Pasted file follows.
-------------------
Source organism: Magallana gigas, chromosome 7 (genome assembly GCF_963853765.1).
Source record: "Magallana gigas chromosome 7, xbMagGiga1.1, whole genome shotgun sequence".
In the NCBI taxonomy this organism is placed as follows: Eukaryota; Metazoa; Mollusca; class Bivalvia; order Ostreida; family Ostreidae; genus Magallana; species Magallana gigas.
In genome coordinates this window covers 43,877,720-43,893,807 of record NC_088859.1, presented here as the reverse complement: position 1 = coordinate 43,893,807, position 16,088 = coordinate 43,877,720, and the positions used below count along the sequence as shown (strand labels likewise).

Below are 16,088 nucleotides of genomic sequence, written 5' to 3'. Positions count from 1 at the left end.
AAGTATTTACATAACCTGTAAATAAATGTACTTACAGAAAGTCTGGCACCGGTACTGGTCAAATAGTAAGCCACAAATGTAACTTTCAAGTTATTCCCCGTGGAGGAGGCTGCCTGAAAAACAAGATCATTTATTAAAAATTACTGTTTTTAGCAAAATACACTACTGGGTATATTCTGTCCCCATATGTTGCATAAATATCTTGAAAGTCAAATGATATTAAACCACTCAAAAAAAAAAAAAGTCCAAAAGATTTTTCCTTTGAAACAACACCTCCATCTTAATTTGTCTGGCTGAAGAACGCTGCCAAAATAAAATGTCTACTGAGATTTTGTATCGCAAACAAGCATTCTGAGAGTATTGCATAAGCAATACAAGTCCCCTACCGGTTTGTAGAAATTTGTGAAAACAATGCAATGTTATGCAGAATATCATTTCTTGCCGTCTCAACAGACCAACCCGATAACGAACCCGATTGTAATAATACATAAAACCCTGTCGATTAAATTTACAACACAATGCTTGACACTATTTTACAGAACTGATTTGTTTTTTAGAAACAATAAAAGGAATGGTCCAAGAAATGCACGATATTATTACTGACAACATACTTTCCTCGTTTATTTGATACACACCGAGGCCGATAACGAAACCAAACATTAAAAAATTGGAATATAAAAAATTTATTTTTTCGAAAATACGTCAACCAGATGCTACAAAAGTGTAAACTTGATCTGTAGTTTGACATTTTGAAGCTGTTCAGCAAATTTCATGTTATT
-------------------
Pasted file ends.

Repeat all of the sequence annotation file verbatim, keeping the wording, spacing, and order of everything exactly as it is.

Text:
Source organism: Magallana gigas, chromosome 7 (genome assembly GCF_963853765.1).
Source record: "Magallana gigas chromosome 7, xbMagGiga1.1, whole genome shotgun sequence".
In the NCBI taxonomy this organism is placed as follows: Eukaryota; Metazoa; Mollusca; class Bivalvia; order Ostreida; family Ostreidae; genus Magallana; species Magallana gigas.
In genome coordinates this window covers 43,877,720-43,893,807 of record NC_088859.1, presented here as the reverse complement: position 1 = coordinate 43,893,807, position 16,088 = coordinate 43,877,720, and the positions used below count along the sequence as shown (strand labels likewise).

Below are 16,088 nucleotides of genomic sequence, written 5' to 3'. Positions count from 1 at the left end.
AAGTATTTACATAACCTGTAAATAAATGTACTTACAGAAAGTCTGGCACCGGTACTGGTCAAATAGTAAGCCACAAATGTAACTTTCAAGTTATTCCCCGTGGAGGAGGCTGCCTGAAAAACAAGATCATTTATTAAAAATTACTGTTTTTAGCAAAATACACTACTGGGTATATTCTGTCCCCATATGTTGCATAAATATCTTGAAAGTCAAATGATATTAAACCACTCAAAAAAAAAAAAAGTCCAAAAGATTTTTCCTTTGAAACAACACCTCCATCTTAATTTGTCTGGCTGAAGAACGCTGCCAAAATAAAATGTCTACTGAGATTTTGTATCGCAAACAAGCATTCTGAGAGTATTGCATAAGCAATACAAGTCCCCTACCGGTTTGTAGAAATTTGTGAAAACAATGCAATGTTATGCAGAATATCATTTCTTGCCGTCTCAACAGACCAACCCGATAACGAACCCGATTGTAATAATACATAAAACCCTGTCGATTAAATTTACAACACAATGCTTGACACTATTTTACAGAACTGATTTGTTTTTTAGAAACAATAAAAGGAATGGTCCAAGAAATGCACGATATTATTACTGACAACATACTTTCCTCGTTTATTTGATACACACCGAGGCCGATAACGAAACCAAACATTAAAAAATTGGAATATAAAAAATTTATTTTTTCGAAAATACGTCAACCAGATGCTACAAAAGTGTAAACTTGATCTGTAGTTTGACATTTTGAAGCTGTTCAGCAAATTTCATGTTATT